I’m standing outside the Museum of Fine Arts at 8:50 AM, not 100 yards from the spot where, yesterday morning, some guy called me out for yelling at Benjamin. I’m not yelling now, and Benjamin is happily running up the steps and down the ramp. Lilah is balancing on a stone curb.
Zachary is half a block behind us, now 36 minutes into a meltdown that started as we pulled out of the driveway, continued all the way past the mall and Dunkin’ Donuts, through upwards of twelve major intersections, and into the city. It continued after I parked the car and got the younger two children out. It persisted even after I coaxed him out of the car and halfway down the sidewalk, where I think he realized the potential shame of sobbing in front of his friends but could not stop the crying and so instead refused to come any closer to the museum entrance.
I kept walking, leaving him and his backpack in the middle of the sidewalk in hopes it would burn out without an audience. Now, an audience materializes in the form of one of his classmates with his grandmother, who is dropping him off for the morning. Arrested by the sight of a small child standing alone in a sidewalk in tears, she stops to ask if he was OK, which gives him an audience and also fuels his frustration. Damn it, I think as I watch her talk to him. That’s going to add a couple more minutes back on.
“Is he part of your family?” she asks when she reaches me.
“Yes,” I reply. “I’m watching him from here. He needs to be left alone when he’s like this. It’s unfortunate when it happens in public places.”
Somehow, the boy comes closer and I get him up the steps, but he still hasn’t calmed down. I’m not going to tell you why he is hysterical, because you wouldn’t believe it anyway, but suffice it to say he needs to be separated from his brother as soon as possible.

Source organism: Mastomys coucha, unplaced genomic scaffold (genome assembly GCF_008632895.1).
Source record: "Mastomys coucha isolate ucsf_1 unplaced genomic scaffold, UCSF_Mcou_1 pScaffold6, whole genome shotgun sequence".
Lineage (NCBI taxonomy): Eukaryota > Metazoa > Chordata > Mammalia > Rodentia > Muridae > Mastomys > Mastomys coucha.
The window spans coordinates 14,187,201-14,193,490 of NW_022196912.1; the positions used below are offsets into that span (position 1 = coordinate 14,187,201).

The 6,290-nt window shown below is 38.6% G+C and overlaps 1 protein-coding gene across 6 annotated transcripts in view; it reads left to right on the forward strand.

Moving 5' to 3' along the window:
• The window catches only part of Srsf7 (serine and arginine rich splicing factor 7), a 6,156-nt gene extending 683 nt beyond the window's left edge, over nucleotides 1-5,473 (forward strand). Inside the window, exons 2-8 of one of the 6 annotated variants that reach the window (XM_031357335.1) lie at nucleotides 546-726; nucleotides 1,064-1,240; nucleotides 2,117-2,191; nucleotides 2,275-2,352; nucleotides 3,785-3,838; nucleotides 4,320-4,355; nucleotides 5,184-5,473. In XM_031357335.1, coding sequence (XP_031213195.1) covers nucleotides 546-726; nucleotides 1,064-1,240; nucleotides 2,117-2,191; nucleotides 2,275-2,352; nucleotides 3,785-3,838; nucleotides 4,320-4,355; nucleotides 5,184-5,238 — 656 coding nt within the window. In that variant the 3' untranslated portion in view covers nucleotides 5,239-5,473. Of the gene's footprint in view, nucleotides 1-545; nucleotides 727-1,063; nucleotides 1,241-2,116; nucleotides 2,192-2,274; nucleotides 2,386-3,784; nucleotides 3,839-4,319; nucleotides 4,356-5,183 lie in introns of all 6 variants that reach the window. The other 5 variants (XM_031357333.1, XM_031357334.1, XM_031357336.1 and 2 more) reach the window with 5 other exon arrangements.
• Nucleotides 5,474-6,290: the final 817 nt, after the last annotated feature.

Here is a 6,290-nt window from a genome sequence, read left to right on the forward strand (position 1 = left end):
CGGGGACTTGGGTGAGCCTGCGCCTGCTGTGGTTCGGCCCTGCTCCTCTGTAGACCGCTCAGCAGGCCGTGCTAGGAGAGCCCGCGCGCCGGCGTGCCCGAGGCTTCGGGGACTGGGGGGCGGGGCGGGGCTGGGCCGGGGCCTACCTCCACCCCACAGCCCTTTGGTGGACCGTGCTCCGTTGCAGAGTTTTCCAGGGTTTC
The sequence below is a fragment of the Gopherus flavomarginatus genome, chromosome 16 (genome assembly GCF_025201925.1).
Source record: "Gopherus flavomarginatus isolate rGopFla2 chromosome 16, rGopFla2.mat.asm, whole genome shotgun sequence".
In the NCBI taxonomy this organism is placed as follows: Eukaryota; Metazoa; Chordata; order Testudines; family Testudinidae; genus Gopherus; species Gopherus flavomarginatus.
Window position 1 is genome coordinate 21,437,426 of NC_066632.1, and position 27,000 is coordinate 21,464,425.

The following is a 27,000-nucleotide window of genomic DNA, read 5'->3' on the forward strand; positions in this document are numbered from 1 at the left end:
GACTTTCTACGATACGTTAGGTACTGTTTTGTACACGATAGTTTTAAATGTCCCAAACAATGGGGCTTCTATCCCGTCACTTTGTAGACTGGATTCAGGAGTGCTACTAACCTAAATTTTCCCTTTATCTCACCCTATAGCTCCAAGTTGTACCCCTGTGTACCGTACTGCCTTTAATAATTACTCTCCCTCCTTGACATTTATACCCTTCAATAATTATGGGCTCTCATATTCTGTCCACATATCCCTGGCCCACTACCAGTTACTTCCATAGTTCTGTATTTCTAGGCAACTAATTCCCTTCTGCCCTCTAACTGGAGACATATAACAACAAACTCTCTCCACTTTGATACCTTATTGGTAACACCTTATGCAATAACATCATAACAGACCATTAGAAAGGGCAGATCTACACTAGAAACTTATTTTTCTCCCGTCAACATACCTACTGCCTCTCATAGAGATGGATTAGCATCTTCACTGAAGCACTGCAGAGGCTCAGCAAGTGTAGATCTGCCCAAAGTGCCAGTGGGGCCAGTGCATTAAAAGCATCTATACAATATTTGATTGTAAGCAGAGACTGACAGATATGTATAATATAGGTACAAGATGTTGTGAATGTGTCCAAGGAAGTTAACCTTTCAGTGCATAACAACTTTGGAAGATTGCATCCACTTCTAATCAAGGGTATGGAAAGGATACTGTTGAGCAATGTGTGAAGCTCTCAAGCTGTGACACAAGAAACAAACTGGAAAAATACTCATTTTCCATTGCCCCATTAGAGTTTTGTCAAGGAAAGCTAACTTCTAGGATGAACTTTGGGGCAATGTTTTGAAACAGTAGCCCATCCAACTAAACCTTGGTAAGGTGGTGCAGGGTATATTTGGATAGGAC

It is super-awesome when he starts refusing to go up to class. The grandmother is standing there, watching, while my kid cries and says, “I’m not going.”
“It’s not an option,” I tell him. “You are going up.”
“I’m not going.”
But, oh, yes he is. And he does. And by the time I’ve taken the younger two to the bathroom, the teacher reports that Zach is fine.
Now, at this point I’ve listened to his histrionics for three-quarters of an hour. I haven’t yelled. I haven’t threatened. I have been firm and clear but also sympathetic. I also have a huge goddamned headache and have completely depleted my stores of patience for the day.
I take the other two across to play in the grass until the museum opens. On our way back, we run into the grandmother.
“You know,” she says. “You were great with him.”
“Really. He’s not an easy kid. He’s stubborn. You’ve got your hands full.”
And right there, with that acknowledgement – perhaps 200 yards from where some asshole cut me down just one day ago – she completely refills all those stores of patience.
It’s a damned good thing she does, given that I’m about to spend six hours in an art museum with my children.